Recent statistics from professors and staff at PLNU reveal that eating disorders are prevalent on campus.
Roughly 10 to 15 students in a 30 person nursing class admitted to having some sort of disordered eating pattern. Of approximately 120 women in Finch Hall last year, 82.3 percent stated they turned to food for comfort; 42 percent said they intentionally didn’t eat or starved themselves to lose weight.
This year in Hendricks and Klassen, 81 percent commented that they too turned to food for comfort, and 33 percent of the 83 people surveyed responded that they had intentionally not eaten or starved themselves to lose weight.
Kris Lambert, a nursing professor at PLNU, and Keeley Shaw, an interim resident director in Klassen, provided these statistics.
“There are a great amount of men and women on campus, primarily women, that’s the population I work with more, who struggle with some form of severity,” Shaw said. “It’s a huge scale of eating disorders. And I can even attest to that, living on campus, feeling the pressure to look thin or look your best when I was a student here. And even still as a staff member, it’s this sort of stigma that Point Loma has, like everyone dresses up to go to class.”
Last year, Residential Life (ResLife) and Shaw hosted a “Stand up for your Sister” event in Finch where students were surveyed, in part, for the purpose of identifying disordered eating patterns. ResLife did a similar hall event in Klassen and Hendricks this year.
In Finch, 8.4 percent of women said they had been diagnosed with an eating disorder while 2.5 percent responded the same in Klassen and Hendricks. When surveyed about whether women had ever thrown up or taken laxatives to lose weight, 17 percent of women in Finch responded yes in comparison to 7.2 percent who responded yes in the other two dorms.
The final question asked whether students had ever abused working out by working out excessively. In Finch, 25.2 percent responded yes; in the other two dorms, 22 percent said yes.
Shaw, a 2013 alumna of PLNU, personally dealt with two instances of extreme eating disorders in her time as a resident assistant (RA) in Goodwin Hall and as an assistant resident director in Finch Hall.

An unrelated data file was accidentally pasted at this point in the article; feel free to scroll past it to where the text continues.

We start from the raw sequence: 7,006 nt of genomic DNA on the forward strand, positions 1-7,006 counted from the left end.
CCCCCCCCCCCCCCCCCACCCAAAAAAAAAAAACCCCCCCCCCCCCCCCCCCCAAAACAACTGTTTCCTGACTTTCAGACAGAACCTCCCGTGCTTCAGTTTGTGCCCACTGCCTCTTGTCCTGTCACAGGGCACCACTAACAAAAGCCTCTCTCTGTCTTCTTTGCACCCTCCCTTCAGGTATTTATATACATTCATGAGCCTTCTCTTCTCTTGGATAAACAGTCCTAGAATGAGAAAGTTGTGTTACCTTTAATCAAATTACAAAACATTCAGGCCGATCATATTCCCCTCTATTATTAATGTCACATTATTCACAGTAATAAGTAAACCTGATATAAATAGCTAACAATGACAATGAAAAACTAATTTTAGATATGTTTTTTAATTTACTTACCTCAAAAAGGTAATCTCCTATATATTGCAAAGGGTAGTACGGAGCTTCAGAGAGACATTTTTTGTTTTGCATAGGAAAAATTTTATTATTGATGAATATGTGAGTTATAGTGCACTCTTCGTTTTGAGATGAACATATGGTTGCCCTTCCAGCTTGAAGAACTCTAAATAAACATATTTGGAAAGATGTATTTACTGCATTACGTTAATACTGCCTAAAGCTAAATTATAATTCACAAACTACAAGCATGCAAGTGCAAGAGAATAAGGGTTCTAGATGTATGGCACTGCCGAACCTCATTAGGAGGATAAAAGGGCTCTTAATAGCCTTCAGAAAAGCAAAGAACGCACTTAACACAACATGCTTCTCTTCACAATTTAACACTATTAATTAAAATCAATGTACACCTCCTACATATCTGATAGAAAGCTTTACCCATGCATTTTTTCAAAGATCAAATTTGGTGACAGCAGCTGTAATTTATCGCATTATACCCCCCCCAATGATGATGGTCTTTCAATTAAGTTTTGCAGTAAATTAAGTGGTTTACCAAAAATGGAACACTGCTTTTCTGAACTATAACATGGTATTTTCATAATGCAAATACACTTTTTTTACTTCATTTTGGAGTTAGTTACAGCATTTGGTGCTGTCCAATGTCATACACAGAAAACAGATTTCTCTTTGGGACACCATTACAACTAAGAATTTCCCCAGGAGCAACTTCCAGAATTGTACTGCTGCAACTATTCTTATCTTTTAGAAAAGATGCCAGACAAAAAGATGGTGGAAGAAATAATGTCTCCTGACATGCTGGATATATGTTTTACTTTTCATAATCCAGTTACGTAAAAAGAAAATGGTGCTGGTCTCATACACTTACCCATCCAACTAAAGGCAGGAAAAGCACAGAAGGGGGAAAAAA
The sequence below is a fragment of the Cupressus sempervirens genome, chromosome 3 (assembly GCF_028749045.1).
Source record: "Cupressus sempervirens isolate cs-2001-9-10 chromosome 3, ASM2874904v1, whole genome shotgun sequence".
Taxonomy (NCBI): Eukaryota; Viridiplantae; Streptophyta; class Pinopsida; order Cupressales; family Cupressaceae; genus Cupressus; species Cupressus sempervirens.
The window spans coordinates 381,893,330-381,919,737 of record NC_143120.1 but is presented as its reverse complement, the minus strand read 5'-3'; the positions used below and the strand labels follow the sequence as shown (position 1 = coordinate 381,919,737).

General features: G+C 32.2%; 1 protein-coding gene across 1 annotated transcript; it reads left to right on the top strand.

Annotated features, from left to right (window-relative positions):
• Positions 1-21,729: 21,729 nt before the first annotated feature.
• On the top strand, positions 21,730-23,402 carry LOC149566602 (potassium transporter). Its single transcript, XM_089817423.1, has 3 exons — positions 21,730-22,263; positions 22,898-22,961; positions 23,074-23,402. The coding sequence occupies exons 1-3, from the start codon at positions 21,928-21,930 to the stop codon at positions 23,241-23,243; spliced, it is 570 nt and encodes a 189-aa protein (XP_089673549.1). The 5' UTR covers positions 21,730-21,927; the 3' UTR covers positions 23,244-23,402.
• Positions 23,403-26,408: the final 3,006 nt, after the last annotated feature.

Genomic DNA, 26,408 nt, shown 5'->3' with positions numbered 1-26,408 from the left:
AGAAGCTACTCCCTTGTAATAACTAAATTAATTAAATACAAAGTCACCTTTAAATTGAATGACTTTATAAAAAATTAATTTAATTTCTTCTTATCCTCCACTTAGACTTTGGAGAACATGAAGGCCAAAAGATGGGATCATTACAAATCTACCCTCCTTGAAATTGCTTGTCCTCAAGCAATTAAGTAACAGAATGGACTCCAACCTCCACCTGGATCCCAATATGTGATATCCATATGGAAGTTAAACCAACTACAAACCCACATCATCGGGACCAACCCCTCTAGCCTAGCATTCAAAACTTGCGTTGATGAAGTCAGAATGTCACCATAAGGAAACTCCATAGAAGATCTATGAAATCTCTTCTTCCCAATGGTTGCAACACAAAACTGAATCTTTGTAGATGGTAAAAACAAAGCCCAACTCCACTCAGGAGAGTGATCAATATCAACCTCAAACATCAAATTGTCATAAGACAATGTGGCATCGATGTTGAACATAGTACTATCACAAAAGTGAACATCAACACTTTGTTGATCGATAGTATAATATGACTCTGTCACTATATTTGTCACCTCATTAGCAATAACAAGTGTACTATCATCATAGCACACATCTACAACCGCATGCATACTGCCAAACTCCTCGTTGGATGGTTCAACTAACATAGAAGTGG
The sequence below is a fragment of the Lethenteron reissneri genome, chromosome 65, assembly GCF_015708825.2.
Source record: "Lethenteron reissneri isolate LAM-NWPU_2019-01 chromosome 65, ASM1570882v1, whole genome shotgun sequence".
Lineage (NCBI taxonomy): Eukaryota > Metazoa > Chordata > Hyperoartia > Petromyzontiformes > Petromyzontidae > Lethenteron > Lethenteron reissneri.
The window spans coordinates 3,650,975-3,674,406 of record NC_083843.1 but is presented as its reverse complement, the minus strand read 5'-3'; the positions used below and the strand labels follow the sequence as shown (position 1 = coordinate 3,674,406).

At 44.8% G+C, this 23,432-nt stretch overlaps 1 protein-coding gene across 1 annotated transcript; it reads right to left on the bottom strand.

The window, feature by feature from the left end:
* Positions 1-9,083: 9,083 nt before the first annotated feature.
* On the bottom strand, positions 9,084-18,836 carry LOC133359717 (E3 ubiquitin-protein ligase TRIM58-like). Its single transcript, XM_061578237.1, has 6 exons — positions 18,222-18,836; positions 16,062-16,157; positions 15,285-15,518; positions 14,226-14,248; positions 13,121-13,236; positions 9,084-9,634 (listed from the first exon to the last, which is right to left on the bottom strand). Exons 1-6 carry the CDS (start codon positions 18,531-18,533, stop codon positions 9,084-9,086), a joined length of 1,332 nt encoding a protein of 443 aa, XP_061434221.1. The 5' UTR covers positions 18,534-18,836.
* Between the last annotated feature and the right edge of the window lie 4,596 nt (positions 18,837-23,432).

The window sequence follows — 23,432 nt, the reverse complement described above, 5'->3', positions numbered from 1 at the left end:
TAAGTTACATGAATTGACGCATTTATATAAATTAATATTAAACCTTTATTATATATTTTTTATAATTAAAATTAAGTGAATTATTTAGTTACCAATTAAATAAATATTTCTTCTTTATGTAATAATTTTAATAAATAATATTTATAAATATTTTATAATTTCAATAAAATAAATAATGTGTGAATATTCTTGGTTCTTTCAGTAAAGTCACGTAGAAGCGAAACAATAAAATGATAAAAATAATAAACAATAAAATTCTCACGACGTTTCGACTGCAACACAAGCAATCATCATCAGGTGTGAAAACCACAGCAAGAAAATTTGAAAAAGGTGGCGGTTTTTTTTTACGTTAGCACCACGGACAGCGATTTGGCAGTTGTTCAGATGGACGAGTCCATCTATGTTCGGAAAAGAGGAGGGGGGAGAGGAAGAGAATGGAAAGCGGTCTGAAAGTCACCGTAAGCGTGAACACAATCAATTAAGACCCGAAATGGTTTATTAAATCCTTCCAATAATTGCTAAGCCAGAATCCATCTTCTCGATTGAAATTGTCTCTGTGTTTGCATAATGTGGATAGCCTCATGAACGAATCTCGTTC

She’s also familiar with eating disorders through friends’ past behaviors, of overworking out, extreme dieting, taking laxatives or restricting food to lose weight.
RAs are generally the first to help students who are struggling with disordered eating, but Shaw said ResLife would intervene depending on the severity of the case.
In extreme circumstances, Shaw said intervention necessitated hospital visits or the student was asked to withdraw from the university for his or her health.
“My biggest piece of advice is to listen well and be that sort of safety point where they can release their anxieties and explain what’s going on but not to carry it, to let someone in a position higher than you, know what’s going on,” Shaw said.
“And for those struggling with it, I would say that ResLife – your RDs and RAs and Wellness Center, all of Student Development – is really willing to help you here because we want to see you graduate in four years. We want the best for you long term,” said Shaw.
In collaboration with the Wellness Center, faculty, staff, ResLife and athletics work together in Student Care Groups, directed by Jeffrey Carr, to help students who are struggling with disordered eating by being mindful of dramatic grade changes, extreme behaviors, low energy and loss of focus.
Lambert, a psychiatric nurse for about 30-35 years now, led a group with nursing professor Judy Scott in the Wellness Center called ‘Open Doors’ for three years, until the shift in staffing at the Wellness Center in February 2011. She said that 10 to 15 students in that group had eating issues, just like half of her class regularly does.
She also said that in her mental health in nursing classes that students tell her they struggle with disorders.
“We probably regularly had 10-15 gals at any given time. Over half of them had eating issues. Then that also pushes into relationships and everything else,” Lambert said. “I would say in my class of 30, there are usually about 10 to 15 girls that identify themselves as having some sort of eating issue, so it’s really prevalent.”